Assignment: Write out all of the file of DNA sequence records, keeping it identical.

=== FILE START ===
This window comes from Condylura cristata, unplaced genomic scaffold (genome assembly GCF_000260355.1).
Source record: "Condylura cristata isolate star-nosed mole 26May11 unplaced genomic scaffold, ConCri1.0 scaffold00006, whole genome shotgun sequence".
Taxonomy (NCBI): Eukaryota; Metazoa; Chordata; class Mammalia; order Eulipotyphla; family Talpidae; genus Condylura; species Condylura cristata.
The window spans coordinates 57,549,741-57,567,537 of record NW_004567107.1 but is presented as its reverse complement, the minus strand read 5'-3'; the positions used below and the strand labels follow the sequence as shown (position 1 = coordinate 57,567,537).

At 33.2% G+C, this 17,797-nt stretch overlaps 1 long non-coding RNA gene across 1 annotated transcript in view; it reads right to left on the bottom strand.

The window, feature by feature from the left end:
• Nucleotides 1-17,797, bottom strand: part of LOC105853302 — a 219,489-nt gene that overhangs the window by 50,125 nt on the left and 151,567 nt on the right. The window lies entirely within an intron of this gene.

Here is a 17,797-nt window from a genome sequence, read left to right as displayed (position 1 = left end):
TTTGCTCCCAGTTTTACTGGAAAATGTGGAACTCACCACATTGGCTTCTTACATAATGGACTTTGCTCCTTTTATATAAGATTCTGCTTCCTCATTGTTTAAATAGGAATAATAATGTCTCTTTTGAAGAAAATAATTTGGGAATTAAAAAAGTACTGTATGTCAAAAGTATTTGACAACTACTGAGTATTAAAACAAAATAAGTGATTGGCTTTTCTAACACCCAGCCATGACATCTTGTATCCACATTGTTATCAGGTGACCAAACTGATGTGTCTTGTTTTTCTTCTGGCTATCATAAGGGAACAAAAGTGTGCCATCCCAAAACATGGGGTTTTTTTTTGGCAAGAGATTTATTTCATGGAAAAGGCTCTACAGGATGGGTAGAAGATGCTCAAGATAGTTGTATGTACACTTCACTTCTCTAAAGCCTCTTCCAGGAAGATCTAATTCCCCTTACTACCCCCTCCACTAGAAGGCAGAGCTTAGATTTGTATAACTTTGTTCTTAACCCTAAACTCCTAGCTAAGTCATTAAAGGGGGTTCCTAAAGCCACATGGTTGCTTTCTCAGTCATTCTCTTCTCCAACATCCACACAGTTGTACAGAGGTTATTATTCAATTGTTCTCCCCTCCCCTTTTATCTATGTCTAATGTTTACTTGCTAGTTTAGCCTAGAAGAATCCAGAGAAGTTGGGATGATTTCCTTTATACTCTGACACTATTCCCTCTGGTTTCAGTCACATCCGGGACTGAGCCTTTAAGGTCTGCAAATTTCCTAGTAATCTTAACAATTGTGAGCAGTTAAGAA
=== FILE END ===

This window comes from Condylura cristata, unplaced genomic scaffold (genome assembly GCF_000260355.1).
Source record: "Condylura cristata isolate star-nosed mole 26May11 unplaced genomic scaffold, ConCri1.0 scaffold00006, whole genome shotgun sequence".
Taxonomy (NCBI): Eukaryota; Metazoa; Chordata; class Mammalia; order Eulipotyphla; family Talpidae; genus Condylura; species Condylura cristata.
The window spans coordinates 57,549,741-57,567,537 of record NW_004567107.1 but is presented as its reverse complement, the minus strand read 5'-3'; the positions used below and the strand labels follow the sequence as shown (position 1 = coordinate 57,567,537).

At 33.2% G+C, this 17,797-nt stretch overlaps 1 long non-coding RNA gene across 1 annotated transcript in view; it reads right to left on the bottom strand.

The window, feature by feature from the left end:
• Nucleotides 1-17,797, bottom strand: part of LOC105853302 — a 219,489-nt gene that overhangs the window by 50,125 nt on the left and 151,567 nt on the right. The window lies entirely within an intron of this gene.

Here is a 17,797-nt window from a genome sequence, read left to right as displayed (position 1 = left end):
TTTGCTCCCAGTTTTACTGGAAAATGTGGAACTCACCACATTGGCTTCTTACATAATGGACTTTGCTCCTTTTATATAAGATTCTGCTTCCTCATTGTTTAAATAGGAATAATAATGTCTCTTTTGAAGAAAATAATTTGGGAATTAAAAAAGTACTGTATGTCAAAAGTATTTGACAACTACTGAGTATTAAAACAAAATAAGTGATTGGCTTTTCTAACACCCAGCCATGACATCTTGTATCCACATTGTTATCAGGTGACCAAACTGATGTGTCTTGTTTTTCTTCTGGCTATCATAAGGGAACAAAAGTGTGCCATCCCAAAACATGGGGTTTTTTTTTGGCAAGAGATTTATTTCATGGAAAAGGCTCTACAGGATGGGTAGAAGATGCTCAAGATAGTTGTATGTACACTTCACTTCTCTAAAGCCTCTTCCAGGAAGATCTAATTCCCCTTACTACCCCCTCCACTAGAAGGCAGAGCTTAGATTTGTATAACTTTGTTCTTAACCCTAAACTCCTAGCTAAGTCATTAAAGGGGGTTCCTAAAGCCACATGGTTGCTTTCTCAGTCATTCTCTTCTCCAACATCCACACAGTTGTACAGAGGTTATTATTCAATTGTTCTCCCCTCCCCTTTTATCTATGTCTAATGTTTACTTGCTAGTTTAGCCTAGAAGAATCCAGAGAAGTTGGGATGATTTCCTTTATACTCTGACACTATTCCCTCTGGTTTCAGTCACATCCGGGACTGAGCCTTTAAGGTCTGCAAATTTCCTAGTAATCTTAACAATTGTGAGCAGTTAAGAA